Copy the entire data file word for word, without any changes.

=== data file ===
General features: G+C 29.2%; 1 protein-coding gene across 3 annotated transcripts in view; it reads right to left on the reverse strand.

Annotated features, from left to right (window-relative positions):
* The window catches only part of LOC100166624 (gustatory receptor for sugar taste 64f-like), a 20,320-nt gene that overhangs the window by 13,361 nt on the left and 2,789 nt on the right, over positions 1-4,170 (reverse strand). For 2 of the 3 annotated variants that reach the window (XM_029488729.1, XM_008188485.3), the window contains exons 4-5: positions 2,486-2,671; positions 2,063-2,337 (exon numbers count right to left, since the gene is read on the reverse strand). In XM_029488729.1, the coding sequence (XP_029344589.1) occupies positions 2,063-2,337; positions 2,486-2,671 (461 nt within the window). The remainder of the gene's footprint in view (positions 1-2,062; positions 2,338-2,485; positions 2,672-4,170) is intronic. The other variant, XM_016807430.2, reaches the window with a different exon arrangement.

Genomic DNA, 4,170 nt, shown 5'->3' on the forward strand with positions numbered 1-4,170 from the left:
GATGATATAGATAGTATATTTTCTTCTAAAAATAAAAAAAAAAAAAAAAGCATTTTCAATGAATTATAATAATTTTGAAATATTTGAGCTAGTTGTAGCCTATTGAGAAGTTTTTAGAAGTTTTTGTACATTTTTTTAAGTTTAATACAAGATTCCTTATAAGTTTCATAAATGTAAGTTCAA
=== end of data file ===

General features: G+C 29.2%; 1 protein-coding gene across 3 annotated transcripts in view; it reads right to left on the reverse strand.

Annotated features, from left to right (window-relative positions):
* The window catches only part of LOC100166624 (gustatory receptor for sugar taste 64f-like), a 20,320-nt gene that overhangs the window by 13,361 nt on the left and 2,789 nt on the right, over positions 1-4,170 (reverse strand). For 2 of the 3 annotated variants that reach the window (XM_029488729.1, XM_008188485.3), the window contains exons 4-5: positions 2,486-2,671; positions 2,063-2,337 (exon numbers count right to left, since the gene is read on the reverse strand). In XM_029488729.1, the coding sequence (XP_029344589.1) occupies positions 2,063-2,337; positions 2,486-2,671 (461 nt within the window). The remainder of the gene's footprint in view (positions 1-2,062; positions 2,338-2,485; positions 2,672-4,170) is intronic. The other variant, XM_016807430.2, reaches the window with a different exon arrangement.

Genomic DNA, 4,170 nt, shown 5'->3' on the forward strand with positions numbered 1-4,170 from the left:
GATGATATAGATAGTATATTTTCTTCTAAAAATAAAAAAAAAAAAAAAAGCATTTTCAATGAATTATAATAATTTTGAAATATTTGAGCTAGTTGTAGCCTATTGAGAAGTTTTTAGAAGTTTTTGTACATTTTTTTAAGTTTAATACAAGATTCCTTATAAGTTTCATAAATGTAAGTTCAA